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Mare Crisium

Mare Crisium Mare Crisium ©2018 Frederick Steiling
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Target Information
Main Target Designation(s) Mare Crisium
Companion Objects Mare Tranquillitatis
Date(s) of acquisition 01Feb2018
Location Sunset Hills, MO
Capture resolution 1280x960
Video source 240" at 2.546ms / 23fps
Stack 283 (5%) of 5656 frames
Video source 60" at 6.384ms / 23fps
Stack 142 (10%) of 1416 frames
Video source 60" at 6.561ms / 23fps
Stack 142 (10%) of 1416 frames
Video source 60" at 8.064ms / 23fps
Stack 142 (10%) of 1416 frames
Imager ZWO ASI120MM
Filters ZWO 1.25" LRGB
Telescope/Lens Orion 8" f/3.9 Astrograph
Focal Length 1600mm at f/7.8
Mount Celestron CGEM
Focuser Moonlite 2" Newtonian CR
Coma Corrector None
Collimator 2" Howie Glatter @ 650nm
Focusing Moonlite Mini V2 High-res Controller
Magnifiers Televue 2" Powermate 2x
Acquisition FireCapture 2.5
Guiding FireCapture 2.5
Processing AutoStakkert!3, Registax 6, PixInsight 1.8, Photoshop CC

The moon... in color?!

There's always more than meets the eye in space, and though we usually attribute this characteristic to distant galaxies and nebulae, it holds true for our nearest neighbor as well!  In what amounts to one of the crispest snapshots I've ever gotten of it thanks to a momentarily still atmosphere, this slice of the moon has a ton to discover, not the least of which are the subtle hue changes across the lunar surface.  Ranging from pale deep blues to rusty reds, these hue variations serve as excellent indicators as to the surface content.  Whereas the orange/red areas highlight areas rich in iron and magnesium, those with bluer tones boast rich titanium densities alongside iron.  While the moon is so bright to overpower our own vision's ability to discern these little nuances, there's once again nothing like a camera to reveal the bigger story.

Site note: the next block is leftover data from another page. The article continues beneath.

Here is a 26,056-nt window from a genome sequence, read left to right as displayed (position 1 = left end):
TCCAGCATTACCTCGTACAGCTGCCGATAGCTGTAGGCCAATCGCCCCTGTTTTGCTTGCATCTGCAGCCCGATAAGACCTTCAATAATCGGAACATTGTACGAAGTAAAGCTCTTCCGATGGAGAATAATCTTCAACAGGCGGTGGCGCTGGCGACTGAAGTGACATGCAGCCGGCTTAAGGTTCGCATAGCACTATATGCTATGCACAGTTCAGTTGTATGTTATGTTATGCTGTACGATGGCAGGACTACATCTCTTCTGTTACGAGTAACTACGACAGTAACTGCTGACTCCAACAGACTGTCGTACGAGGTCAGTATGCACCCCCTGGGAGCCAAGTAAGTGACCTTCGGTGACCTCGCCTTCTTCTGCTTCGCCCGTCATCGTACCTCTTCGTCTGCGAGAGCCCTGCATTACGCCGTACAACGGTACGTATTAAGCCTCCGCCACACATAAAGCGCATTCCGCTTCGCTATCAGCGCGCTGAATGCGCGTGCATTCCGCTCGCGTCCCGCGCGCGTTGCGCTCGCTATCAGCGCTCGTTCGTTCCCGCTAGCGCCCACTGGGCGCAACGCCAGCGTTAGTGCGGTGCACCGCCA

Our interest doesn't stop with the colorful beauty, however.  The focus of this image is a large circular plain with a huge variety of interesting periodic landscapes embedded in a wild range of craters and flatlands beyond the reach of its walls.  Coined as the Mare Crisium (the "Sea of Crises"), this prominent lunar feature spans 375 miles in its longest dimension, about the same width of the state of Colorado.  On its eastern edge lie 2 small wrinkle ridges, Dorsa Tetyaev and Dorsa Harker, ranging 91 and 121 miles each.  Toward its west are a spattering of deep cratered pits that include Greaves (9 miles in diameter with 5900ft walls) and Picard (14 miles in diameter with 6700 ft walls).  Lastly in a disappearing act at the western edge are the "almost-ghost" craters Yerkes and Lick, spanning 19 and 22 miles in diameter and barely presenting themselves over a historic floor of lava that filled their original depth millions of years ago.

While it isn't intuitive to take extra time to shoot colored exposures on the moon, the benefit is quite evident in this gorgeous region.  The Mare Tranquillitatis to the southwest of this image is arguably one of the most titanium rich (i.e. blue) areas of the moon and makes for a striking appearance in this scene.  I hope a larger project in the future involves a high resolution mosaic of the entire moon at a focal length similar to this, but until then, I'm certain that if the conditions warrant it, I'll always gather RGB data on my lunar endeavors from here out to further unlock these otherwise hidden features of our closest neighbor.

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